But mathematically, I don't think there's that much difference in terms of the offsets that we took, both in the takedown with medical driven in part by that simplification efforts, but then also those other items where we took the top end down. It's still a reasonable range considering how early it is in the year as well as the drivers that are all around us.
Next question, please.
Our next question comes from Eric Percher with Nephron Research.
Thank you. I'd like to return to Medical and relative to the offset that you're attempting to achieve in 2023, it sounds like we have three factors, the pricing efforts, letting some of the supply chain and cost flow through or normalize and then access to private label. Could you speak to what portion of the offset for fiscal year 2023 falls into those buckets, if you think those are the right buckets? And then as you move to 2024, how does that change in terms of how much is driven by each of those factors?
So just make sure I understand the question. So we have our gross inflationary impacts and then we have the mitigation actions that get us to the net. You're specifically asking about the mitigation actions, and how to think about what's driving those, both for 2023 and 2024?
Exactly. What are the most material factors of the mitigating actions and how do they change 2024 versus 2023?
Yeah. By far, it's pricing. That is – there's opportunity. And of course, what we want to do is work with our customers as much as possible to reduce what is necessary to flow through in terms of pricing, but the amount that can be moved on those items as well as others is relatively small. So, pricing will be the predominant element there.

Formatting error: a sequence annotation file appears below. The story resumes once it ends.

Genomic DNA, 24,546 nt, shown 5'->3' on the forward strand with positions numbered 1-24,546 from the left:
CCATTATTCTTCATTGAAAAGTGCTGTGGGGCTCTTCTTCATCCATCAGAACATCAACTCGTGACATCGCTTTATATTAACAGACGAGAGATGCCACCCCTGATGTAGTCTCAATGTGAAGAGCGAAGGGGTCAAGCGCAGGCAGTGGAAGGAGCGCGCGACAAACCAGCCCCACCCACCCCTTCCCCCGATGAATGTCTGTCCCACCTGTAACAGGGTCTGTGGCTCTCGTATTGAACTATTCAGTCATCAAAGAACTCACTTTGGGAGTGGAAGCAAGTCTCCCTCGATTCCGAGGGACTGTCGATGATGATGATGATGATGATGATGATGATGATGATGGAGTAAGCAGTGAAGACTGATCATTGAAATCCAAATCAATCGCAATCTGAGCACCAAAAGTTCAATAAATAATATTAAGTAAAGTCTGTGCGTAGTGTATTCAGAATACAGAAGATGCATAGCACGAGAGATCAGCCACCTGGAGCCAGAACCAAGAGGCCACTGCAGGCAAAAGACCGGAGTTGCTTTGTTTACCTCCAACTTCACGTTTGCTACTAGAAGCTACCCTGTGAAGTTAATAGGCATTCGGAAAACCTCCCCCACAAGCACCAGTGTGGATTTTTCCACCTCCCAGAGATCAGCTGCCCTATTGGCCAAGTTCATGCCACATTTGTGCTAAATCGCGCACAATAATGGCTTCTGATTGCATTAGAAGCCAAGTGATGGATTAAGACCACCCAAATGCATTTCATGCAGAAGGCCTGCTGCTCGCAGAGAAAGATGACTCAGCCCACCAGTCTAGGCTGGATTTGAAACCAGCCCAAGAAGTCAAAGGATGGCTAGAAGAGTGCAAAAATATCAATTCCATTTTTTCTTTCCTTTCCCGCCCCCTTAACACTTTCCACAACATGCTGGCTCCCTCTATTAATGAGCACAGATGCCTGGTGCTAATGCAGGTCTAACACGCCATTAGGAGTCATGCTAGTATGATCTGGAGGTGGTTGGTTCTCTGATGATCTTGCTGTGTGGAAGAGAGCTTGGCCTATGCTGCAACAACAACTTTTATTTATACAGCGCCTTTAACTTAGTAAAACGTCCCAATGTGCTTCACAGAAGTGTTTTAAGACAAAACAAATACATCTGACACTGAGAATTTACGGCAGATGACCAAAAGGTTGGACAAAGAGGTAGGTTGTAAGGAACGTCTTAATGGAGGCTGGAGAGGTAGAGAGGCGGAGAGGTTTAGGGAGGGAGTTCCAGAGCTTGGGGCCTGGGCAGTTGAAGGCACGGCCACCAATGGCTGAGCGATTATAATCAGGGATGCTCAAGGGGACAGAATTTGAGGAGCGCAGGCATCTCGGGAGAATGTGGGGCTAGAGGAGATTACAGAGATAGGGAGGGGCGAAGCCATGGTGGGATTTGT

The other component is just the cost coming down naturally as well. So we have two things happening between now and the end of the fiscal year. Pricing will continue to go up period-to-period, quarter-to-quarter. And our costs will, at some point here, peak, which we're pretty close to that. We believe we indicated similar gross costs in Q1 as what we expect in Q2, and especially into Q4 with the international freight piece, that's the one area that we have some confidence is going to come down.
And so I know your question is specifically on the mitigation items, but the gross will come down is expected to come down right now, specifically because of the international freight. The other components to inflation and other commodities, especially, we are seeing them come down a little bit in some areas, but not very significantly, and certainly at a pace less than what we had thought. And a handful of them are actually going up. But overall, I would expect to exit the year, with a little bit lower cost run rate than what we have coming into the year. Next question.
Our next question comes from George Hill with Deutsche Bank.